Although vasodilators such as nitroglycerine (Table ) reducepreload and afterload and increase stroke volume, there is norobust evidence that they relieve dyspnoea or improve other clin- blood pressure should also be avoided because hypotension is ical outcomes.Vasodilators are probably most useful in associated with higher mortality in patients with AHF. Vasodilators patients with hypertension and should be avoided in patients should be used with caution in patients with significant mitral or with a systolic blood pressure ,110 mmHg. Excessive falls in aortic stenosis.
Nesiritide—a human BNP that acts mainly as a vasodilator—was In large doses (.5 mg/kg/min) dopamine has inotropic and vaso- recently shown to reduce dyspnoea by a small but statistically sig- constrictor activity. At lower doses (,3 mg/kg/min) dopamine nificant amount when added to conventional treatment (mainly may have a selective renal arterial vasodilator activity and promote natriuresis, although this is uncertain. Dopamine maycause Arterial oxygen saturation should be moni- tored, and supplemental oxygen administrated as required.
Use of an inotrope such as dobutamine (Table ) should usuallybe reserved for patients with such severe reduction in cardiac Other pharmacological therapy output that vital organ perfusion is compromised. Such patients Thrombo-embolism prophylaxis with heparin or another anti- are almost always hypotensive (‘shocked'). Inotropes cause sinus coagulant should be used, unless contraindicated or unnecessary tachycardia and may induce myocardial ischaemia and arrhythmias.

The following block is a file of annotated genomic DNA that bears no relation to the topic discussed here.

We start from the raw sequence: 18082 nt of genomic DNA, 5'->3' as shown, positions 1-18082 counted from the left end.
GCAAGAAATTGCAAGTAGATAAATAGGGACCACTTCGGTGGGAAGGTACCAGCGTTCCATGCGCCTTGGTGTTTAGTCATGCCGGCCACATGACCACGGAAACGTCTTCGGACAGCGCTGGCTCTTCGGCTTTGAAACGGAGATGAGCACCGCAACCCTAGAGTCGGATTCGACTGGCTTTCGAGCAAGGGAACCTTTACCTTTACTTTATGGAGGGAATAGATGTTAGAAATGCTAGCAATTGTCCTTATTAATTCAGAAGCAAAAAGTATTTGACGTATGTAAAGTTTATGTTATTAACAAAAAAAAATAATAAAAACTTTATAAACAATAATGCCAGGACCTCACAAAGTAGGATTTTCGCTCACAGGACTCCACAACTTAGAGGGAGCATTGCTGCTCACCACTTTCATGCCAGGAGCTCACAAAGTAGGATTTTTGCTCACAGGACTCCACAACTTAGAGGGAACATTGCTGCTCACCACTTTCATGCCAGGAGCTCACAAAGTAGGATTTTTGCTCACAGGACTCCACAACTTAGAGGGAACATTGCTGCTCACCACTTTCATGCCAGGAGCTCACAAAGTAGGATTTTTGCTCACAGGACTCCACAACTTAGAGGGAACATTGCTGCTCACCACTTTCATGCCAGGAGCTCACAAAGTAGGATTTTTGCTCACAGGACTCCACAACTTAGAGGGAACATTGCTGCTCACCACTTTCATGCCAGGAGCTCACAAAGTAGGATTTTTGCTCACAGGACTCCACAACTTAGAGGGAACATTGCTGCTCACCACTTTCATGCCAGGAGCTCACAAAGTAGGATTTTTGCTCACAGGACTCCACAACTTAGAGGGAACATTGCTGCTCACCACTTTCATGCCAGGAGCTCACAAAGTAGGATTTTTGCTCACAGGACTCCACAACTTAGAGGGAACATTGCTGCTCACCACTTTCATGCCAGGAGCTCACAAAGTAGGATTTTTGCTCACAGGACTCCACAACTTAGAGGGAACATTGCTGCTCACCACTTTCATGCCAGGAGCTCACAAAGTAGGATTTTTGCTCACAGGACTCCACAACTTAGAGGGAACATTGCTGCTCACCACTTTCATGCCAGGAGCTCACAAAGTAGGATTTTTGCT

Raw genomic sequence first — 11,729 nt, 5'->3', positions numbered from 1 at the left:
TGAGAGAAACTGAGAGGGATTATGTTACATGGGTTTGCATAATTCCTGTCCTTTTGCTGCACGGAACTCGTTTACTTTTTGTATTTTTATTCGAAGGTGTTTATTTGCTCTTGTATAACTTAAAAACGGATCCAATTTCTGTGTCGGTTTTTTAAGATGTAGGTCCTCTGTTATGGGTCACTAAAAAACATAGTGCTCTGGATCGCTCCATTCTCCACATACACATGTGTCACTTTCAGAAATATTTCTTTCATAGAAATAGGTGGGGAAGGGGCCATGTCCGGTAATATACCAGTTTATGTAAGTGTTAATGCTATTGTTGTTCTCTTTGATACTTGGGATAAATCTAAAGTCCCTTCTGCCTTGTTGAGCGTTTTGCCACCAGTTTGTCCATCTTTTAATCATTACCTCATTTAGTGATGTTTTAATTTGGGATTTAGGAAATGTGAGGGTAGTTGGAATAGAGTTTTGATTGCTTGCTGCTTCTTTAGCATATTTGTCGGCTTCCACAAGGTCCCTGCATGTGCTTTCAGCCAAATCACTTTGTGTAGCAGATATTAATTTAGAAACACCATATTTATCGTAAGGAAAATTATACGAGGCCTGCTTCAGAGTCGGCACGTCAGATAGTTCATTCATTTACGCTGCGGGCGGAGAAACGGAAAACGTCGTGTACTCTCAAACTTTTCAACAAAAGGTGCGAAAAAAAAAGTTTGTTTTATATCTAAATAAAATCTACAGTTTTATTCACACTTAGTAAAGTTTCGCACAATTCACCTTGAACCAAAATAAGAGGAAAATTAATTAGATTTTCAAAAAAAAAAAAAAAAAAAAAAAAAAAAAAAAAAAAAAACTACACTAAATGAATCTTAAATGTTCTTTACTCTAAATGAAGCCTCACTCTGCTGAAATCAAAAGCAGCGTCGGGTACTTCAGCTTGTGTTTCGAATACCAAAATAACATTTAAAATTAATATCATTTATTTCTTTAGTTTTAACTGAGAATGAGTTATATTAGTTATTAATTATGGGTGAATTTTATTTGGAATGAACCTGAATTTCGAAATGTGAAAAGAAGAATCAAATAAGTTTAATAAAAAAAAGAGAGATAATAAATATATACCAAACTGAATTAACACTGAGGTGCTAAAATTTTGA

(because of existing treatment with oral anticoagulants).– There is long-standing concern that they may increase mortality.
Tolvaptan (a vasopressin V2-receptor antagonist) may be used to There is pharmacological rationale to use levosimendan (or a treat patients with resistant hyponatraemia (thirst and dehydration phosphodiesterase III inhibitor such as milrinone) if it is felt neces- are recognized adverse sary to counteract the effect of a beta-blocker.